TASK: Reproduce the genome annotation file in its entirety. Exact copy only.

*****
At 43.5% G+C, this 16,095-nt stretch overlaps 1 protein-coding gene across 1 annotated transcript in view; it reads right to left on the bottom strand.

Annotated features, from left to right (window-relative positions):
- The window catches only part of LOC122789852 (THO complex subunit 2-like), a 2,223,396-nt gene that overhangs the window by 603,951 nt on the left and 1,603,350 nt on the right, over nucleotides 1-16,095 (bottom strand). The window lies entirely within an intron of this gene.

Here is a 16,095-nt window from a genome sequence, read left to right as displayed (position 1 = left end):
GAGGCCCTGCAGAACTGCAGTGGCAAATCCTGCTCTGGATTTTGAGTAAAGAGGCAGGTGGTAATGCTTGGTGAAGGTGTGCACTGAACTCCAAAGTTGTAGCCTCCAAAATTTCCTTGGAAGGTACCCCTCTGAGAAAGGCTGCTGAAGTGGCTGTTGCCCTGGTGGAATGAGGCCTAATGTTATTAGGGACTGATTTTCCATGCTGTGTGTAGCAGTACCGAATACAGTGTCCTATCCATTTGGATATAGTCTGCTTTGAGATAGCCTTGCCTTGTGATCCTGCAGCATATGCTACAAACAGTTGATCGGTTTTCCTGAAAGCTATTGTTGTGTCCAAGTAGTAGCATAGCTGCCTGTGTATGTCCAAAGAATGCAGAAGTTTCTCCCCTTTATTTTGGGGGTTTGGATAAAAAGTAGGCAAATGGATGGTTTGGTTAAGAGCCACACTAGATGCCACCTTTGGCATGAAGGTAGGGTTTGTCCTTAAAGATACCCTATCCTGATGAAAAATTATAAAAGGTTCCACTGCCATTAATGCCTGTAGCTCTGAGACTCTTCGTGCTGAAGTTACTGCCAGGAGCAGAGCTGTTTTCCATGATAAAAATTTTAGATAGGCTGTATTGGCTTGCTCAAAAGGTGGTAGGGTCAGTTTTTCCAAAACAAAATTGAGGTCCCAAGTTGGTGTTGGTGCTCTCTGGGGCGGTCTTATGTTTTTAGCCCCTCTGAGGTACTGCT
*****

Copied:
At 43.5% G+C, this 16,095-nt stretch overlaps 1 protein-coding gene across 1 annotated transcript in view; it reads right to left on the bottom strand.

Annotated features, from left to right (window-relative positions):
- The window catches only part of LOC122789852 (THO complex subunit 2-like), a 2,223,396-nt gene that overhangs the window by 603,951 nt on the left and 1,603,350 nt on the right, over nucleotides 1-16,095 (bottom strand). The window lies entirely within an intron of this gene.

Here is a 16,095-nt window from a genome sequence, read left to right as displayed (position 1 = left end):
GAGGCCCTGCAGAACTGCAGTGGCAAATCCTGCTCTGGATTTTGAGTAAAGAGGCAGGTGGTAATGCTTGGTGAAGGTGTGCACTGAACTCCAAAGTTGTAGCCTCCAAAATTTCCTTGGAAGGTACCCCTCTGAGAAAGGCTGCTGAAGTGGCTGTTGCCCTGGTGGAATGAGGCCTAATGTTATTAGGGACTGATTTTCCATGCTGTGTGTAGCAGTACCGAATACAGTGTCCTATCCATTTGGATATAGTCTGCTTTGAGATAGCCTTGCCTTGTGATCCTGCAGCATATGCTACAAACAGTTGATCGGTTTTCCTGAAAGCTATTGTTGTGTCCAAGTAGTAGCATAGCTGCCTGTGTATGTCCAAAGAATGCAGAAGTTTCTCCCCTTTATTTTGGGGGTTTGGATAAAAAGTAGGCAAATGGATGGTTTGGTTAAGAGCCACACTAGATGCCACCTTTGGCATGAAGGTAGGGTTTGTCCTTAAAGATACCCTATCCTGATGAAAAATTATAAAAGGTTCCACTGCCATTAATGCCTGTAGCTCTGAGACTCTTCGTGCTGAAGTTACTGCCAGGAGCAGAGCTGTTTTCCATGATAAAAATTTTAGATAGGCTGTATTGGCTTGCTCAAAAGGTGGTAGGGTCAGTTTTTCCAAAACAAAATTGAGGTCCCAAGTTGGTGTTGGTGCTCTCTGGGGCGGTCTTATGTTTTTAGCCCCTCTGAGGTACTGCT